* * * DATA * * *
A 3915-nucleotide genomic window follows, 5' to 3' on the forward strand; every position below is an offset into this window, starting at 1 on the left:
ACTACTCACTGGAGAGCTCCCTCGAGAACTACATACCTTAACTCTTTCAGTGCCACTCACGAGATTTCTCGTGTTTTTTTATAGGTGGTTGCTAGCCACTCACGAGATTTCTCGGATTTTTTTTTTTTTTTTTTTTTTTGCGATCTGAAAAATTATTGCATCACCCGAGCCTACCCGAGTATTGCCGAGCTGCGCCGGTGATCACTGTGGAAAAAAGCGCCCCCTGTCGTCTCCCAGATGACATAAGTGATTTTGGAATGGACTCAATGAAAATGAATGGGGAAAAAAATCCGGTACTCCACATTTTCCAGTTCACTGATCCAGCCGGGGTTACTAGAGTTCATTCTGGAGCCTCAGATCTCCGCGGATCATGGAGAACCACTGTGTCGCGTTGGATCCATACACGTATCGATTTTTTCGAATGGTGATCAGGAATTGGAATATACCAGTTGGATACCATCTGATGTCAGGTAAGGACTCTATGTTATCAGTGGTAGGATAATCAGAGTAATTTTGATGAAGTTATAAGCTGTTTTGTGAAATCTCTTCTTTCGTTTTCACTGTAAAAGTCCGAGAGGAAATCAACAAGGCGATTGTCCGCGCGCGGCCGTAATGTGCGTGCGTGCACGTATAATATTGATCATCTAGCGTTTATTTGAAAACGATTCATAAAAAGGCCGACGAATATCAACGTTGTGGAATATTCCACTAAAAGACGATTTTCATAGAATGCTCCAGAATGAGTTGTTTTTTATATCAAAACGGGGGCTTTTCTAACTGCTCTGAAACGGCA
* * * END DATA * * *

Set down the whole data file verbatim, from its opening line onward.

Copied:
A 3915-nucleotide genomic window follows, 5' to 3' on the forward strand; every position below is an offset into this window, starting at 1 on the left:
ACTACTCACTGGAGAGCTCCCTCGAGAACTACATACCTTAACTCTTTCAGTGCCACTCACGAGATTTCTCGTGTTTTTTTATAGGTGGTTGCTAGCCACTCACGAGATTTCTCGGATTTTTTTTTTTTTTTTTTTTTTTGCGATCTGAAAAATTATTGCATCACCCGAGCCTACCCGAGTATTGCCGAGCTGCGCCGGTGATCACTGTGGAAAAAAGCGCCCCCTGTCGTCTCCCAGATGACATAAGTGATTTTGGAATGGACTCAATGAAAATGAATGGGGAAAAAAATCCGGTACTCCACATTTTCCAGTTCACTGATCCAGCCGGGGTTACTAGAGTTCATTCTGGAGCCTCAGATCTCCGCGGATCATGGAGAACCACTGTGTCGCGTTGGATCCATACACGTATCGATTTTTTCGAATGGTGATCAGGAATTGGAATATACCAGTTGGATACCATCTGATGTCAGGTAAGGACTCTATGTTATCAGTGGTAGGATAATCAGAGTAATTTTGATGAAGTTATAAGCTGTTTTGTGAAATCTCTTCTTTCGTTTTCACTGTAAAAGTCCGAGAGGAAATCAACAAGGCGATTGTCCGCGCGCGGCCGTAATGTGCGTGCGTGCACGTATAATATTGATCATCTAGCGTTTATTTGAAAACGATTCATAAAAAGGCCGACGAATATCAACGTTGTGGAATATTCCACTAAAAGACGATTTTCATAGAATGCTCCAGAATGAGTTGTTTTTTATATCAAAACGGGGGCTTTTCTAACTGCTCTGAAACGGCA